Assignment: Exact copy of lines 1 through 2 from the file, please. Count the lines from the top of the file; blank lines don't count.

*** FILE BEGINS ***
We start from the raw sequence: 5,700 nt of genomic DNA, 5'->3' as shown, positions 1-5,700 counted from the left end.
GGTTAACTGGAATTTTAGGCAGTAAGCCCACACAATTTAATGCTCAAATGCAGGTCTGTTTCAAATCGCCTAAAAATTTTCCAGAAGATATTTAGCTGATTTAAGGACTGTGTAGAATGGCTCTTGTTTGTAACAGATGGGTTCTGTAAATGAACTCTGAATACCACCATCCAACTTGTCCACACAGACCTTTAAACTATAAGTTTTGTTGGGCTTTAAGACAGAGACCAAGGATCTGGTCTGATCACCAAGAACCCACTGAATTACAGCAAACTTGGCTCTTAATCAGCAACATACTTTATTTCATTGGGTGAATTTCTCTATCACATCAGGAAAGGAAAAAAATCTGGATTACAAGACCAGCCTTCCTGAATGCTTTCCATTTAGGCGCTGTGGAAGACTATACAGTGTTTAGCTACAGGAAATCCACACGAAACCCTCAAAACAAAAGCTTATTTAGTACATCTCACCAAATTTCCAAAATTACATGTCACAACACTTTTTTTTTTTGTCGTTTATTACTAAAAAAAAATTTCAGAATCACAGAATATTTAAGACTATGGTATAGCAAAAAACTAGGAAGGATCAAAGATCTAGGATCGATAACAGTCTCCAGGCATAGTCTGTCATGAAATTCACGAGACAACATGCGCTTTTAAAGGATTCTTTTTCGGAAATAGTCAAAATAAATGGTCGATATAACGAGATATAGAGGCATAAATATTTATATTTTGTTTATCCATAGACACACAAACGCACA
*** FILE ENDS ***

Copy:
We start from the raw sequence: 5,700 nt of genomic DNA, 5'->3' as shown, positions 1-5,700 counted from the left end.
GGTTAACTGGAATTTTAGGCAGTAAGCCCACACAATTTAATGCTCAAATGCAGGTCTGTTTCAAATCGCCTAAAAATTTTCCAGAAGATATTTAGCTGATTTAAGGACTGTGTAGAATGGCTCTTGTTTGTAACAGATGGGTTCTGTAAATGAACTCTGAATACCACCATCCAACTTGTCCACACAGACCTTTAAACTATAAGTTTTGTTGGGCTTTAAGACAGAGACCAAGGATCTGGTCTGATCACCAAGAACCCACTGAATTACAGCAAACTTGGCTCTTAATCAGCAACATACTTTATTTCATTGGGTGAATTTCTCTATCACATCAGGAAAGGAAAAAAATCTGGATTACAAGACCAGCCTTCCTGAATGCTTTCCATTTAGGCGCTGTGGAAGACTATACAGTGTTTAGCTACAGGAAATCCACACGAAACCCTCAAAACAAAAGCTTATTTAGTACATCTCACCAAATTTCCAAAATTACATGTCACAACACTTTTTTTTTTTGTCGTTTATTACTAAAAAAAAATTTCAGAATCACAGAATATTTAAGACTATGGTATAGCAAAAAACTAGGAAGGATCAAAGATCTAGGATCGATAACAGTCTCCAGGCATAGTCTGTCATGAAATTCACGAGACAACATGCGCTTTTAAAGGATTCTTTTTCGGAAATAGTCAAAATAAATGGTCGATATAACGAGATATAGAGGCATAAATATTTATATTTTGTTTATCCATAGACACACAAACGCACA